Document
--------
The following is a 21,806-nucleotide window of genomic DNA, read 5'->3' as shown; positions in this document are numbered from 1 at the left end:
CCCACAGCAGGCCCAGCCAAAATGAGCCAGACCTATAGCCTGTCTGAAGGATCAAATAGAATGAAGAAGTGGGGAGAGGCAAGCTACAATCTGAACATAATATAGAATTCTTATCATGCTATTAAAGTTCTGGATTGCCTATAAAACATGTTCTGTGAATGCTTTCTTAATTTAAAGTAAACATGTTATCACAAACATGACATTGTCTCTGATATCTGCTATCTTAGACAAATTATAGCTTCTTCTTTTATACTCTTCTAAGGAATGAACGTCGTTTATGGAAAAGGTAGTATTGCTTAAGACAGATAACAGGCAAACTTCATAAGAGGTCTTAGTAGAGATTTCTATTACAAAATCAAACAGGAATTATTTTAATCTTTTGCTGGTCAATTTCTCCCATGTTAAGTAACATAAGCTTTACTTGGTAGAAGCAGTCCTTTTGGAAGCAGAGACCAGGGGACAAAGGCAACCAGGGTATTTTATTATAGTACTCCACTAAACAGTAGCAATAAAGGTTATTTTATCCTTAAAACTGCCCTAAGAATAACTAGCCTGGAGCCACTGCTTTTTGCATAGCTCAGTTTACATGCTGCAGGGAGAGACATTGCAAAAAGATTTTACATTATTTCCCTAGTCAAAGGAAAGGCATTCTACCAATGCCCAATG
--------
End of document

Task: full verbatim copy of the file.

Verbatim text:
The following is a 21,806-nucleotide window of genomic DNA, read 5'->3' as shown; positions in this document are numbered from 1 at the left end:
CCCACAGCAGGCCCAGCCAAAATGAGCCAGACCTATAGCCTGTCTGAAGGATCAAATAGAATGAAGAAGTGGGGAGAGGCAAGCTACAATCTGAACATAATATAGAATTCTTATCATGCTATTAAAGTTCTGGATTGCCTATAAAACATGTTCTGTGAATGCTTTCTTAATTTAAAGTAAACATGTTATCACAAACATGACATTGTCTCTGATATCTGCTATCTTAGACAAATTATAGCTTCTTCTTTTATACTCTTCTAAGGAATGAACGTCGTTTATGGAAAAGGTAGTATTGCTTAAGACAGATAACAGGCAAACTTCATAAGAGGTCTTAGTAGAGATTTCTATTACAAAATCAAACAGGAATTATTTTAATCTTTTGCTGGTCAATTTCTCCCATGTTAAGTAACATAAGCTTTACTTGGTAGAAGCAGTCCTTTTGGAAGCAGAGACCAGGGGACAAAGGCAACCAGGGTATTTTATTATAGTACTCCACTAAACAGTAGCAATAAAGGTTATTTTATCCTTAAAACTGCCCTAAGAATAACTAGCCTGGAGCCACTGCTTTTTGCATAGCTCAGTTTACATGCTGCAGGGAGAGACATTGCAAAAAGATTTTACATTATTTCCCTAGTCAAAGGAAAGGCATTCTACCAATGCCCAATG